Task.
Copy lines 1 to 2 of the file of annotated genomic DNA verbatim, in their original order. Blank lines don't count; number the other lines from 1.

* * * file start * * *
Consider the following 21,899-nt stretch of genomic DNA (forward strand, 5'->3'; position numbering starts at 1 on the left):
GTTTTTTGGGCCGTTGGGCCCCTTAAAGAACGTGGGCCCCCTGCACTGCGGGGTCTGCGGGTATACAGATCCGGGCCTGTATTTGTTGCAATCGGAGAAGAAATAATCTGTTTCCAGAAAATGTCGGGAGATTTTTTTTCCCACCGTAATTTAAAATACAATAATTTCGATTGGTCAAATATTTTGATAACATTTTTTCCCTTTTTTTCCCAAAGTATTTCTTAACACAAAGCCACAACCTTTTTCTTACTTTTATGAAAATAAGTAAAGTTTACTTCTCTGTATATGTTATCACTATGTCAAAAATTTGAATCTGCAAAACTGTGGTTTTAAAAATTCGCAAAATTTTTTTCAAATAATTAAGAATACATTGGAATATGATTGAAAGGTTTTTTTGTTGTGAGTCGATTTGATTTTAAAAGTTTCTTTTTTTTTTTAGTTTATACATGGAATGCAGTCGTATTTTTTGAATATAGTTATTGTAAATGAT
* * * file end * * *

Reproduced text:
Consider the following 21,899-nt stretch of genomic DNA (forward strand, 5'->3'; position numbering starts at 1 on the left):
GTTTTTTGGGCCGTTGGGCCCCTTAAAGAACGTGGGCCCCCTGCACTGCGGGGTCTGCGGGTATACAGATCCGGGCCTGTATTTGTTGCAATCGGAGAAGAAATAATCTGTTTCCAGAAAATGTCGGGAGATTTTTTTTCCCACCGTAATTTAAAATACAATAATTTCGATTGGTCAAATATTTTGATAACATTTTTTCCCTTTTTTTCCCAAAGTATTTCTTAACACAAAGCCACAACCTTTTTCTTACTTTTATGAAAATAAGTAAAGTTTACTTCTCTGTATATGTTATCACTATGTCAAAAATTTGAATCTGCAAAACTGTGGTTTTAAAAATTCGCAAAATTTTTTTCAAATAATTAAGAATACATTGGAATATGATTGAAAGGTTTTTTTGTTGTGAGTCGATTTGATTTTAAAAGTTTCTTTTTTTTTTTAGTTTATACATGGAATGCAGTCGTATTTTTTGAATATAGTTATTGTAAATGAT